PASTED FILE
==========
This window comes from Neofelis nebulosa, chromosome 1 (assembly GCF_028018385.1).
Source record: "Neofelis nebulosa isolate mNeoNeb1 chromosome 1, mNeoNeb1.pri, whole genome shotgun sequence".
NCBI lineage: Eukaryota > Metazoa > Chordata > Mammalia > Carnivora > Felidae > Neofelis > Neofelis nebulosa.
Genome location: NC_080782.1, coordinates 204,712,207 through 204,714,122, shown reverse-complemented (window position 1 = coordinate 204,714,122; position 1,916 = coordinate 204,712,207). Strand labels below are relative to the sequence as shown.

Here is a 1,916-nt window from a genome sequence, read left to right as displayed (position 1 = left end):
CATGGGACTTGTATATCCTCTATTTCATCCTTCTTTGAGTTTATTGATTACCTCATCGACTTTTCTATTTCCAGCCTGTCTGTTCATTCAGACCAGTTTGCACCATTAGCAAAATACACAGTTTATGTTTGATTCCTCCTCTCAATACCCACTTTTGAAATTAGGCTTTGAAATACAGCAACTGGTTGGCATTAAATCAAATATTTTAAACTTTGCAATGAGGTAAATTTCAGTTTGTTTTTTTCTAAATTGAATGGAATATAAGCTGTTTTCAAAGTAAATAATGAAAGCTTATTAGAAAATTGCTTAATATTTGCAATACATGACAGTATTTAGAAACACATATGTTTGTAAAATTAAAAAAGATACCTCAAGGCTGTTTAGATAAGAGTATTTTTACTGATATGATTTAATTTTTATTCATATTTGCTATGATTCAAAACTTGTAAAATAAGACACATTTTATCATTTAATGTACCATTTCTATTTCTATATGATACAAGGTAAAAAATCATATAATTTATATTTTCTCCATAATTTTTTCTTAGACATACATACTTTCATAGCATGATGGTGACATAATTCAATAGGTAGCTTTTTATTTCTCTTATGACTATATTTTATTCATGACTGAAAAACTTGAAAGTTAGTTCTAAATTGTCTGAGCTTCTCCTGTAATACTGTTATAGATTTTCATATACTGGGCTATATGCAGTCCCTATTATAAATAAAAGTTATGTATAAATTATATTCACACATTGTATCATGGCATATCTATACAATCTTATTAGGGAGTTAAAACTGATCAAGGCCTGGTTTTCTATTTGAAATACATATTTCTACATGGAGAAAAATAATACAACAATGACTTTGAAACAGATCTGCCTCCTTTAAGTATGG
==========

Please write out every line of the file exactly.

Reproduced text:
This window comes from Neofelis nebulosa, chromosome 1 (assembly GCF_028018385.1).
Source record: "Neofelis nebulosa isolate mNeoNeb1 chromosome 1, mNeoNeb1.pri, whole genome shotgun sequence".
NCBI lineage: Eukaryota > Metazoa > Chordata > Mammalia > Carnivora > Felidae > Neofelis > Neofelis nebulosa.
Genome location: NC_080782.1, coordinates 204,712,207 through 204,714,122, shown reverse-complemented (window position 1 = coordinate 204,714,122; position 1,916 = coordinate 204,712,207). Strand labels below are relative to the sequence as shown.

Here is a 1,916-nt window from a genome sequence, read left to right as displayed (position 1 = left end):
CATGGGACTTGTATATCCTCTATTTCATCCTTCTTTGAGTTTATTGATTACCTCATCGACTTTTCTATTTCCAGCCTGTCTGTTCATTCAGACCAGTTTGCACCATTAGCAAAATACACAGTTTATGTTTGATTCCTCCTCTCAATACCCACTTTTGAAATTAGGCTTTGAAATACAGCAACTGGTTGGCATTAAATCAAATATTTTAAACTTTGCAATGAGGTAAATTTCAGTTTGTTTTTTTCTAAATTGAATGGAATATAAGCTGTTTTCAAAGTAAATAATGAAAGCTTATTAGAAAATTGCTTAATATTTGCAATACATGACAGTATTTAGAAACACATATGTTTGTAAAATTAAAAAAGATACCTCAAGGCTGTTTAGATAAGAGTATTTTTACTGATATGATTTAATTTTTATTCATATTTGCTATGATTCAAAACTTGTAAAATAAGACACATTTTATCATTTAATGTACCATTTCTATTTCTATATGATACAAGGTAAAAAATCATATAATTTATATTTTCTCCATAATTTTTTCTTAGACATACATACTTTCATAGCATGATGGTGACATAATTCAATAGGTAGCTTTTTATTTCTCTTATGACTATATTTTATTCATGACTGAAAAACTTGAAAGTTAGTTCTAAATTGTCTGAGCTTCTCCTGTAATACTGTTATAGATTTTCATATACTGGGCTATATGCAGTCCCTATTATAAATAAAAGTTATGTATAAATTATATTCACACATTGTATCATGGCATATCTATACAATCTTATTAGGGAGTTAAAACTGATCAAGGCCTGGTTTTCTATTTGAAATACATATTTCTACATGGAGAAAAATAATACAACAATGACTTTGAAACAGATCTGCCTCCTTTAAGTATGG